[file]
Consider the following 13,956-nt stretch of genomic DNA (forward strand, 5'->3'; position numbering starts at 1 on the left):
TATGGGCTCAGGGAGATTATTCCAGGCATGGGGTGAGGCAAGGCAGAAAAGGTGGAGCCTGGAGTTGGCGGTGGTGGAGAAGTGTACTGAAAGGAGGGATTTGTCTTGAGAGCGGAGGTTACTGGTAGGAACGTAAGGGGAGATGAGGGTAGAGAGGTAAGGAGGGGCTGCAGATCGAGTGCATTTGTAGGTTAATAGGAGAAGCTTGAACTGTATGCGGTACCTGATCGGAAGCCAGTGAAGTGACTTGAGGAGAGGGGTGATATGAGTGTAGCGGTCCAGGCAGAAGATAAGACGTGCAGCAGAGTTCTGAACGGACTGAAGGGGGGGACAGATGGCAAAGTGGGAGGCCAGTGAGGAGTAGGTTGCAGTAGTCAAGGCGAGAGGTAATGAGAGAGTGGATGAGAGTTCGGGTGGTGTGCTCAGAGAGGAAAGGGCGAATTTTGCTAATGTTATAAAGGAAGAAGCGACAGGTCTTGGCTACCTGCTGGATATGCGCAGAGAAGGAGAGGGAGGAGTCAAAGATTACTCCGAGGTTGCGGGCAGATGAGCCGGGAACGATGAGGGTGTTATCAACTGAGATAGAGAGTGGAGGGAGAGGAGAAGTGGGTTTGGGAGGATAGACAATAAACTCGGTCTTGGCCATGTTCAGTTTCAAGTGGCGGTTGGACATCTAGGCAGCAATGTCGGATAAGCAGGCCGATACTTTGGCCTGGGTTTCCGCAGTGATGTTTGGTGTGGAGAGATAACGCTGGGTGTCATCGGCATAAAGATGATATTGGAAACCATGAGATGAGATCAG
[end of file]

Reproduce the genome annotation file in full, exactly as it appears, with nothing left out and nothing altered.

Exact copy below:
Consider the following 13,956-nt stretch of genomic DNA (forward strand, 5'->3'; position numbering starts at 1 on the left):
TATGGGCTCAGGGAGATTATTCCAGGCATGGGGTGAGGCAAGGCAGAAAAGGTGGAGCCTGGAGTTGGCGGTGGTGGAGAAGTGTACTGAAAGGAGGGATTTGTCTTGAGAGCGGAGGTTACTGGTAGGAACGTAAGGGGAGATGAGGGTAGAGAGGTAAGGAGGGGCTGCAGATCGAGTGCATTTGTAGGTTAATAGGAGAAGCTTGAACTGTATGCGGTACCTGATCGGAAGCCAGTGAAGTGACTTGAGGAGAGGGGTGATATGAGTGTAGCGGTCCAGGCAGAAGATAAGACGTGCAGCAGAGTTCTGAACGGACTGAAGGGGGGGACAGATGGCAAAGTGGGAGGCCAGTGAGGAGTAGGTTGCAGTAGTCAAGGCGAGAGGTAATGAGAGAGTGGATGAGAGTTCGGGTGGTGTGCTCAGAGAGGAAAGGGCGAATTTTGCTAATGTTATAAAGGAAGAAGCGACAGGTCTTGGCTACCTGCTGGATATGCGCAGAGAAGGAGAGGGAGGAGTCAAAGATTACTCCGAGGTTGCGGGCAGATGAGCCGGGAACGATGAGGGTGTTATCAACTGAGATAGAGAGTGGAGGGAGAGGAGAAGTGGGTTTGGGAGGATAGACAATAAACTCGGTCTTGGCCATGTTCAGTTTCAAGTGGCGGTTGGACATCTAGGCAGCAATGTCGGATAAGCAGGCCGATACTTTGGCCTGGGTTTCCGCAGTGATGTTTGGTGTGGAGAGATAACGCTGGGTGTCATCGGCATAAAGATGATATTGGAAACCATGAGATGAGATCAG